A 'Difficult' Insect Allergy Patient

Reliable History of a Sting, but All Testing Negative

James M. Tracy; Jonathan A. Olsen; John Carlson

Disclosures

Curr Opin Allergy Clin Immunol. 2015;15(4):358-363. 

In This Article

Mastocytosis and Serum Tryptase

Mastocytosis and occult mast cell disease have emerged as a surprising link in this clinical quandary of a history-positive individual, yet negative to both skin testing and in-vitro testing.[23]

The diagnostic criteria for systemic mastocytosis are discussed elsewhere,[24,25] and compared with other causes of anaphylaxis such as drugs and foods, mastocytosis has a unique importance in the management of Hymenoptera allergy.[26,27] The prevalence of clonal mast cell disease in venom-allergic patients ranges between 1 and 7.9%.[28] This has been particularly important as it relates to venom allergy diagnosis and assessing high-risk individuals for future severe reactions as well as a consideration in the duration and safety of venom immunotherapy.[29] Rueff et al. in a multicenter study of 962 Hymenoptera venom-sensitive patients looked at predictors of severe systemic anaphylaxis following a sting. Of the 962 patients, 202 (26%) had severe anaphylaxis following a field sting. The reported severity was either Mueller grade III or IV with the identified risk predictors of sting-related anaphylaxis that included patients taking angiotensin converting enzyme inhibitors; vespid allergy; male sex; and patients with baseline serum mast cell tryptase levels above 5 ng/ml.[30] Bonadonna et al. reported a correlation between systemic reaction to Hymenoptera sting and mast cell tryptase. Of 379 patients with a history of systemic insect sting reactions, 11.6% had serum mast cell tryptase levels exceeding 11.4 ng/ml. Of this group, the rate of systemic (Muller grade IV) anaphylaxis was 70.5%. Thirty-four of the patients with elevated mast cell tryptase level underwent bone marrow biopsy; of those patients, 61.8% were ultimately diagnosed with indolent systemic mastocytosis.[31] Blum et al. confirmed these findings in a 5-year retrospective study of 868 patients referred for the evaluation severe reactions to Hymenoptera stings. Of the 868 patients, 758 had both total IgE and baseline tryptase levels drawn. Baseline tryptase level (>11.4 ng/ml) was associated with severe systemic reactions (P = 0.026).[32] Additionally, because of the dramatic increase in severe sting-related anaphylaxis in patients with mastocytosis, physicians should consider occult mast cell disease in anyone with unexplained anaphylaxis, sting-related anaphylaxis, and especially an individual with a positive history of a systemic anaphylactic reaction to a Hymenoptera sting, with negative venom testing.[29]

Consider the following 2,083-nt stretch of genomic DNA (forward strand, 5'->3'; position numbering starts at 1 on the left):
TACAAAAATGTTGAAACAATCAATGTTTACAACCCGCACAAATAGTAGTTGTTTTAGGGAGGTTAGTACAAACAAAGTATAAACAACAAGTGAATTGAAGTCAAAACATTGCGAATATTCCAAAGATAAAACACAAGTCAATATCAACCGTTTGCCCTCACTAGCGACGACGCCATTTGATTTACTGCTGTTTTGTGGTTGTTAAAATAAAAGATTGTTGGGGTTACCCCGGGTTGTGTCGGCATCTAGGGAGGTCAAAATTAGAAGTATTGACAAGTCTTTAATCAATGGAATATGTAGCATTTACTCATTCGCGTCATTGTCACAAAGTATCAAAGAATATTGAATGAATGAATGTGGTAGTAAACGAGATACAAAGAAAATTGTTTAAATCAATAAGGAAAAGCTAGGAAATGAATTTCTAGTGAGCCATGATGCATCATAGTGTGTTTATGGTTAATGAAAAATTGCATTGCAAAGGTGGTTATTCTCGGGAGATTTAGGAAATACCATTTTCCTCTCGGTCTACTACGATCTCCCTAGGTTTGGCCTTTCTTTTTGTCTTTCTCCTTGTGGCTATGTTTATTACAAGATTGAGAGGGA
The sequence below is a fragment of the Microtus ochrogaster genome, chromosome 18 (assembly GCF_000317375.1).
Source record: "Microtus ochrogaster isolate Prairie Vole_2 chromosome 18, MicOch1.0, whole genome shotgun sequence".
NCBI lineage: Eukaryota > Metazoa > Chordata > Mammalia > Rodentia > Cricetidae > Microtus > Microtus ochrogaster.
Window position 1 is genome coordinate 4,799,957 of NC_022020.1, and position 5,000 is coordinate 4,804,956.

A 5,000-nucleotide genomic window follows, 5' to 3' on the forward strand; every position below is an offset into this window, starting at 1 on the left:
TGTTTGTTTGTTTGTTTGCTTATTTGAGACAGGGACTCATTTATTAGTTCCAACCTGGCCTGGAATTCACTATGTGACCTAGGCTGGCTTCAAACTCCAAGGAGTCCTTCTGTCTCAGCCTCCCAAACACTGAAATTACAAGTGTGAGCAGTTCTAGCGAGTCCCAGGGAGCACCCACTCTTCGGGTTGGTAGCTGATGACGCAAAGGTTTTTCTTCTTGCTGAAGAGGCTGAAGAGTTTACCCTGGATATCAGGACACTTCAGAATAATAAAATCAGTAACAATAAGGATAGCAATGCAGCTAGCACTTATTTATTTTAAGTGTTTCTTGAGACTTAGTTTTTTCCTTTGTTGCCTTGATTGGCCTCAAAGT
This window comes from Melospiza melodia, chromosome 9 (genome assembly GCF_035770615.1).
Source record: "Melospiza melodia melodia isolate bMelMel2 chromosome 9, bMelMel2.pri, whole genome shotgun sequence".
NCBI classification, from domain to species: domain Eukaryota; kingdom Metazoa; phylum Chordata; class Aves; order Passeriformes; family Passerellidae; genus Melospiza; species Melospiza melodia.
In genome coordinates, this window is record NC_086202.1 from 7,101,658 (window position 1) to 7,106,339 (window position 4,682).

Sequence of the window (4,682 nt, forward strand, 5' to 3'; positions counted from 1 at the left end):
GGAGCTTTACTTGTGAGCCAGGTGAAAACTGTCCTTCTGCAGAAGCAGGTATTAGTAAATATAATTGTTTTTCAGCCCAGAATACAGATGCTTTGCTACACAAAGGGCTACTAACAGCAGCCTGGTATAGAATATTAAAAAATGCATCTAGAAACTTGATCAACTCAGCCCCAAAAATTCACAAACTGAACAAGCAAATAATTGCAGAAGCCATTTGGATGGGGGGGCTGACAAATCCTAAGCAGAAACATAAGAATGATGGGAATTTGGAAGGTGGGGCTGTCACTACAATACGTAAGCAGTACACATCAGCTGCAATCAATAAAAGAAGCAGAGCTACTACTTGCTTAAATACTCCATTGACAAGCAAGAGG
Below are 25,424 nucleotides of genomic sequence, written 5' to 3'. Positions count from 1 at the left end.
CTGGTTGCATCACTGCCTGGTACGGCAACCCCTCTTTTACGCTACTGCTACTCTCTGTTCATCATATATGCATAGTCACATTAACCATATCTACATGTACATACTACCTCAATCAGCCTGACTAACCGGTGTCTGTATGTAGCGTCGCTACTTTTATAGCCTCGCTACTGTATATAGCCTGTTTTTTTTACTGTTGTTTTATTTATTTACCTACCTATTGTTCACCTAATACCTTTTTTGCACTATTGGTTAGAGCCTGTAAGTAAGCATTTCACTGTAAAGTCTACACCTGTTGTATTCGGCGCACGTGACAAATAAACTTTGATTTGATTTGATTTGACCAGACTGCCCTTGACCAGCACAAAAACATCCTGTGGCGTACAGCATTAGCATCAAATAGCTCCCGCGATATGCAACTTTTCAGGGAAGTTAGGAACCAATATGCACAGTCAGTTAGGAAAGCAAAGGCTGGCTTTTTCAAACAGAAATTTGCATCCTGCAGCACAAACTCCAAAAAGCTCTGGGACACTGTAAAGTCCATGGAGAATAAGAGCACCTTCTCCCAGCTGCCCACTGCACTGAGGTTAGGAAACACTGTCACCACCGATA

Not all of these patients have evidence of venom-specific IgE, yet the insect sting is clearly a trigger. There may be a role for non-IgE-mediated immunologically triggered reactions and mast cell disease may provide a new optic to this challenge. Omalizumab may be an additional lens providing insights into the explanation of the history-positive venom test negative patient.[33]

Omalizumab, a humanized murine mAb, conjugates with free serum IgE that reduces binding to the high-affinity FCeRI on mast cells and basophils and may provide additional insights. Omalizumab has also been demonstrated to dramatically decrease the high affinity IgE receptor (FCeR1) on mast cell and basophils. Omalizumab also appears to stabilize mast cells making them less reactive and may be used as an adjunctive treatment in individuals with mastocytosis.[34] It may have an important role in decreasing symptoms and adverse effects of venom immunotherapy as well in individuals with non-IgE-mediated insect sensitivity and concomitant mast cell disease. Douglass et al.[35] reported in 2009 the effectiveness of omalizumab in treating systemic mastocytosis in a nonatopic patient. Kontou-Fill et al.[33] presented similar results when treating a patient with systemic mastocytosis following sting-induced, non-IgE-mediated reactions.

There appears to be a high correlation with mastocytosis when the baseline tryptase exceeds 11.4 ng/ml, suggesting that this diagnosis be entertained in patients with severe anaphylaxis from Hymenoptera and be considered in all patients with anaphylaxis related to Hymenoptera sting. There may be elements and causality to seemingly 'allergic' reactions that may not be IgE-mediated. A greater understanding of the role of omalizumab and its effect on the high-affinity FCeRI and subsequent mast cell stability may provide insight into the clinical dilemma of the history-positive venom test negative individual. In these situations, the treatment of choice would not be VIT, but rather omalizumab may be a better choice.

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